5. Davis CS, Baldea A, Johns JR, Joehl RJ, Fisichella PM. The evolution and long-term results of laparoscopic antireflux surgery for treatment of gastroesophageal reflux disease. JSLS. 2010;14(3):332-41. [ Links ]

6. DeMeester TR, Bonavina L, Albertucci M. Nissen fundoplication for gastroesophageal reflux disease. Evaluation of primary repair in 100 consecutives patients. Ann Surg. 1986; 204:9-40. [ Links ]

7. DeMeester TR, Johnson LF, Joseph GJ, Toscano MS, Hall AW, Skinner DB. Patterns of gastroesophagel reflux in health and disease. Ann Surg. 1976;184:459-66. [ Links ]

8. Donahue PE, Samelson S, Nyhus LM, Bombeck CT. The floppy Nissen fundoplication. Effective long-term control of pathologic reflux. Arch Surg. 1985;120:663-668. [ Links ]

9. Engstrom C, Cai W, Irvine T, Devitt PG, Thompson SK, Game PA, Bessell JR, Jamieson GG, Watson DI. Twenty years of experience with laparoscopic antireflux surgery. Br J Surg. 2012;99:1415-1442. [ Links ]

10. Funes HLX, Anai GK, Santos MCL, Leite APM, Salvador FC. Videolaparoscopy in the treatment of gastroesophageal reflux disease. Rev Col Bras Cirurg. 2000;27(5):312-5. [ Links ]

11. Garg SK, Gurusamy KS. Laparoscopic fundoplication surgery versus medical management for gastro-oesophageal reflux disease (GORD) in adults. Cochrane Database Syst Rev. 2015;5;11. [ Links ]

12. Genta RM, Spechler SJ, Kielhorn AF. The Los Angeles and Savary-Miller systems for grading esophagitis: utilization and correlation with histology. Dis Esophagus. 2011;24(1):10-7. [ Links ]

13. Henry MA. Diagnosis and management of gastroesophageal reflux disease. Arq Bras Cir Dig. 2014;27(3):210-5. [ Links ]

14. Hogan WJ, Shaker R. Life after antireflux surgery. Am J Med. 2000;108 (Suppl 4a):181S-191S. [ Links ]

15. Jamieson GG, Watson DI, Britten-Jones R, Mitchell PC, Anvari M. Laparoscopic Nissen fundoplication. Ann Surg. 1994;220(2):137-45. [ Links ]

16. Johnson LF, DeMeester TR. Development of the 24-hour intraesopahegal pH monitoring composite system. J Clin Gastroenteol 1986;8(1):52-8. [ Links ]

17. Katada N, Moriya H, Yamashita K, Hosoda K, Sakuramoto S, Kikuchi S, Watanabe M. Laparoscopic antireflux surgery improves esophageal body motility in patients with severe reflux esophagitis. Surg Today. 2014;44(4):740-7 [ Links ]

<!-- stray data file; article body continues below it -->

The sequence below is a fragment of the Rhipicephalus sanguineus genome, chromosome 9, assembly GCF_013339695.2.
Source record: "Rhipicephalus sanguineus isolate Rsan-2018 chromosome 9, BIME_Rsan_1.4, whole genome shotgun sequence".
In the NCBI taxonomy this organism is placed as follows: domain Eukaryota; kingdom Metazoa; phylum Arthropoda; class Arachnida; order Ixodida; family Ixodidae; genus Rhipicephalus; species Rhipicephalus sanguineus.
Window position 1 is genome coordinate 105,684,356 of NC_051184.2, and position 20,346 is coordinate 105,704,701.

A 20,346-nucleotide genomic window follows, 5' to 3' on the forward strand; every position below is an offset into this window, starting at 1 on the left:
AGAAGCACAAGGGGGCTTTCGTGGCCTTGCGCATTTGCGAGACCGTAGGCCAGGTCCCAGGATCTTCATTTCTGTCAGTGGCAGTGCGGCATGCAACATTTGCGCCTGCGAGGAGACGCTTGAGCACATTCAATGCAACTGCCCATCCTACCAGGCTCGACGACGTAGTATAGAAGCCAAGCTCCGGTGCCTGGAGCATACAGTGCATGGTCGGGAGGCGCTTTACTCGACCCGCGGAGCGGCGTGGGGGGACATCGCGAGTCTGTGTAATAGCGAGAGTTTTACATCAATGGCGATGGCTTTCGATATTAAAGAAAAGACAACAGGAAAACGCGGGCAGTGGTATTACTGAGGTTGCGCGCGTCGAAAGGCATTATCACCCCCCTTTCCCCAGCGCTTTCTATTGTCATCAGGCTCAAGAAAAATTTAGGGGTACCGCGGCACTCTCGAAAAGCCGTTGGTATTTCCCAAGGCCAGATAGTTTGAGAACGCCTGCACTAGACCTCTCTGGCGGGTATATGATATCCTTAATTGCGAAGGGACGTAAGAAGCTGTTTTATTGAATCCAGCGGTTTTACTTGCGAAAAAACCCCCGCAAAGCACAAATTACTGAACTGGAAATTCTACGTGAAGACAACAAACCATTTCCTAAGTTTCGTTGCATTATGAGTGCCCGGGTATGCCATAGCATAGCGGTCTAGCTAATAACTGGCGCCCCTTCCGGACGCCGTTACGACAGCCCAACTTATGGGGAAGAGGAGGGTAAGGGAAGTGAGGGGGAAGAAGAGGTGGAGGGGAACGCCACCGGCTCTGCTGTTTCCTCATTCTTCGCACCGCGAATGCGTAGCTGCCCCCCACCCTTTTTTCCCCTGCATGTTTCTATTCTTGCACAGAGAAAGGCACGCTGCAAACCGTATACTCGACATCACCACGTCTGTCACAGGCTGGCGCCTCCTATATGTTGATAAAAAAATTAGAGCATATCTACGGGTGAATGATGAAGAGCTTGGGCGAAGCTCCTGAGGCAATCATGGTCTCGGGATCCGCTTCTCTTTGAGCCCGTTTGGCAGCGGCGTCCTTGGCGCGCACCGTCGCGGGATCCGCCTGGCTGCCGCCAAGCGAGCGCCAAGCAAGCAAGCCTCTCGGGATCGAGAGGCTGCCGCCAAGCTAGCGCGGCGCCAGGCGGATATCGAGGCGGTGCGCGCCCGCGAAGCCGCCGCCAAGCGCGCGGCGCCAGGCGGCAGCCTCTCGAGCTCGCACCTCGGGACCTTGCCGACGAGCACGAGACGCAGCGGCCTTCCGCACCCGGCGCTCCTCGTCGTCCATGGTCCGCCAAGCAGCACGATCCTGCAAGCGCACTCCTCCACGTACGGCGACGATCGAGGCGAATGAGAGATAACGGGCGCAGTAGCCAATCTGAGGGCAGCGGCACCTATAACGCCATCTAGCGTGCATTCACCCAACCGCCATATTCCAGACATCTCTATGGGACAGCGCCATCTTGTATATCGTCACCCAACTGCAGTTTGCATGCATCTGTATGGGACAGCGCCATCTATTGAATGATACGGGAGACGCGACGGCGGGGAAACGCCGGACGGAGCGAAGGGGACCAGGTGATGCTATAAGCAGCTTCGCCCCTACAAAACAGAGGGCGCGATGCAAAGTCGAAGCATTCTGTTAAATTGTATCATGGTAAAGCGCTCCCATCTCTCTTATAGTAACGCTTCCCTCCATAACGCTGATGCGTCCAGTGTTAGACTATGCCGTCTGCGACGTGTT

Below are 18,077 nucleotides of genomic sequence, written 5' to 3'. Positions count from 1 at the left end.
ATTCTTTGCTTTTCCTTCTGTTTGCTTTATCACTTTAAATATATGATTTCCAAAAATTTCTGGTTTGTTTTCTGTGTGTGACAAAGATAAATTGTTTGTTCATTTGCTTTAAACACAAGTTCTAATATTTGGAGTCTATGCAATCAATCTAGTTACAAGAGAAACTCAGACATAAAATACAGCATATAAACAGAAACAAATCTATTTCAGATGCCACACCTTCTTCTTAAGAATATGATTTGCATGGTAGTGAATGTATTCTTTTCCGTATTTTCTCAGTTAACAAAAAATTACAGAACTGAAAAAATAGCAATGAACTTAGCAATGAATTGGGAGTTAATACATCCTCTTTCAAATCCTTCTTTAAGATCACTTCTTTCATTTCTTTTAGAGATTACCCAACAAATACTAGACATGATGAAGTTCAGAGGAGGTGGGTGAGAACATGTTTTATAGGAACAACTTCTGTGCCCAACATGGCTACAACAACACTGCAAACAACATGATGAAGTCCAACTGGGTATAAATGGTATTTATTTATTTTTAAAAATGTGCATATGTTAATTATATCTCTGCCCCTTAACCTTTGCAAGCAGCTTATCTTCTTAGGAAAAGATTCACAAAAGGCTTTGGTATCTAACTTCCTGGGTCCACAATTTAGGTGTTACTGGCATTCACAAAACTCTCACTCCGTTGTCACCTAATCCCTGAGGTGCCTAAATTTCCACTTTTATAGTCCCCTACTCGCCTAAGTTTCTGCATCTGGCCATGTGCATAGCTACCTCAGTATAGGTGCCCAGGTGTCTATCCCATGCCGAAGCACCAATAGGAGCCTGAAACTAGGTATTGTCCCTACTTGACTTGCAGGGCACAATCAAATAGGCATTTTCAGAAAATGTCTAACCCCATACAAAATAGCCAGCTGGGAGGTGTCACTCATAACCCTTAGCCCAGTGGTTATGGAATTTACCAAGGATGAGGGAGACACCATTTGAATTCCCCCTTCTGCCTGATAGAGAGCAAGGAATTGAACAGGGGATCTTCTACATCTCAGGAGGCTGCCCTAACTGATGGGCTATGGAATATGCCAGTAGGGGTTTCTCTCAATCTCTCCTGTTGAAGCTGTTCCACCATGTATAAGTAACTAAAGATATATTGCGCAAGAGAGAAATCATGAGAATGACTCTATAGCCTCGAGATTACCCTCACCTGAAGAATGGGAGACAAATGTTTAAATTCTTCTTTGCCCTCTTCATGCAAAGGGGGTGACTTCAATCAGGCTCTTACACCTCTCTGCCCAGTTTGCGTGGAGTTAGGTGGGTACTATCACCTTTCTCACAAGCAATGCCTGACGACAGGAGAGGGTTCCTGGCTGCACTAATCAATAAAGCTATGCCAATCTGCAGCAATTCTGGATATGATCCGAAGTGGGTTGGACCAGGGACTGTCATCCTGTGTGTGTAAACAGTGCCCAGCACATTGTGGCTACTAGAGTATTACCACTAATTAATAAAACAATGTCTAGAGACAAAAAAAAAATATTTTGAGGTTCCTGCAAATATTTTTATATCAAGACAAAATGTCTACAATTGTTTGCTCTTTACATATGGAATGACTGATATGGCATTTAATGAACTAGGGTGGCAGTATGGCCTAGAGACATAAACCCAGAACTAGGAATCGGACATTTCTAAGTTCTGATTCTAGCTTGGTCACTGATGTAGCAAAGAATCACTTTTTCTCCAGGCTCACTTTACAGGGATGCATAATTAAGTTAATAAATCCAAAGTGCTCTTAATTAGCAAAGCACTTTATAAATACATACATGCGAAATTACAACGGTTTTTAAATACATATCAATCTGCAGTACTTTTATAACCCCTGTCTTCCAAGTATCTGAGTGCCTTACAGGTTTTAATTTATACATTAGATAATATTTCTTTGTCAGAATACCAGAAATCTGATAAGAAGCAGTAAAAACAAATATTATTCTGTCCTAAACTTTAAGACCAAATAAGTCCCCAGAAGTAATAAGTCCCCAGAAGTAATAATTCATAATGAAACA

18. Lundell L, Miettinen P, Myrvold HE, Hatlebakk JG, Wallin L, Engström C, Julkunen R, Montgomery M, Malm A, Lind T, Walan A; Nordic GERD Study Group. Comparison of outcomes twelve years after antireflux surgery or omeprazole maintenance therapy for reflux esophagitis. Clin Gastroenterol Hepatol. 2009;7(12):1292-1298. [ Links ]

19. Lundell L. Surgical therapy of gastro-oesophageal reflux disease. Best Pract Res Clin Gastroenterol. 2010;24:947-959. [ Links ]

20. Moore M, Afaneh C, Benhuri D, Antonacci C, Abelson J, Zarnegar R. Gastroesophageal reflux disease: A review of surgical decision making. World J Gastrointest Surg. 2016;27;8(1):77-83. [ Links ]

21. Moraes-Filho JPP, Navarro-Rodrigues T, Barbuti R, Eisig J, Chinzon D, Bernardo W and the Brazilian GERD Consensus Group. Guidelines for the diagnosis and management of GERD: An evident-based consensus. Arq Gastroenterol. 2010; 47:99-115. [ Links ]

22. Morais DJ, Lopes LR, Andreollo NA. Dysphagia after antireflux fundoplication: endoscopic, radiological and manometric evaluation. Arq Bras Cir Dig. 2014;27(4):251-5. [ Links ]

23. Nasi A, de Moraes-Filho JP, Cecconello I. Gastroesophageal reflux disease: an overview. Arq Gastroenterol. 2006;43(4):334-41. [ Links ]

24. Nissen R. Eine einfache operation zur beeinflussung der refluxeosophagitis. Schweiz Med Wochenschr. 1956;86:590-2. [ Links ]

25. Rezende JM. Classificação radiológica do megaesôfago. Rev Goiana Med 1982;28:187-91. [ Links ]

26. Ribeiro MC, Tercioti-Júnior V, Souza-Neto JC, Lopes LR, Morais DJ, Andreollo NA. Identification of preoperative risk factors for persistent postoperative dysphagia after laparoscopic antireflux surgery. Arq Bras Cir Dig. 2013;26(3):165-9. [ Links ]

27. Rosemurgy A, Paul H, Madison L, Luberice K, Donn N, Vice M, Hernandez J, Ross SB. A single institution's experience and journey with over 1000 laparoscopic fundoplications for gastroesophageal reflux disease. Am Surg. 2012;9:917-925. [ Links ]

28. Sadowitz BD, Luberice K, Bowman TA, Viso AM, Ayala DE, Ross SB, Rosemurgy AS. A single institutions's first 100 patientes undergoing laparoscopic anti-reflux fundoplications: Where are they 20n years later? Am Surg. 2015;81(8):791-7. [ Links ]

29. Silva AP, Tercioti-Junior V, Lopes LR, Coelho-Neto Jde S, Bertanha L, Rodrigues PR, Andreollo NA. Laparoscopic antireflux surgery in patients with extra esophageal symptoms related to asthma. Arq Bras Cir Dig. 2014;27(2):92-5. [ Links ]

30. Spechler SJ, Lee E, Ahnen D, Goyal RK, Hirano I, Ramirez F, Raufman JP, Sampliner R, Schnell T, Sontag S, Vlahcevic ZR, Young R, Williford W. Long-term outcome of medical and surgical therapies for gastroesophageal reflux disease: follow-up of a randomized controlled trial. JAMA, 2001;285 (18):2331-2338. [ Links ]

31. Watson DI, Jamieson GG, Baigrie RJ, Mathew G, Devitt PG, Game PA, Britten-Jones R. Laparoscopic surgery for gastro-oesophageal reflux: beyond the learning curve. Br J Surg. 1996;83:1284-1287. [ Links ]

32. Yates RB, Oelschlager BK. Surgical treatment of gastroesophageal reflux disease. Surg Clin North Am. 2015;95(3):527-53. [ Links ]

Financial source: Fundação de Amparo à Pesquisa do Estado de Minas Gerais, Conselho Nacional de Desenvolvimento Científico e Tecnológico e Fundação de Ensino e Pesquisa de Uberaba

Received: January 12, 2016; Accepted: April 07, 2016

Correspondence: Maxwel Capsy Boga Ribeiro. E-mail - maxwelboga@yahoo.com.br

Conflicts of interest:

none

Creative Commons License This is an open-access article distributed under the terms of the Creative Commons Attribution License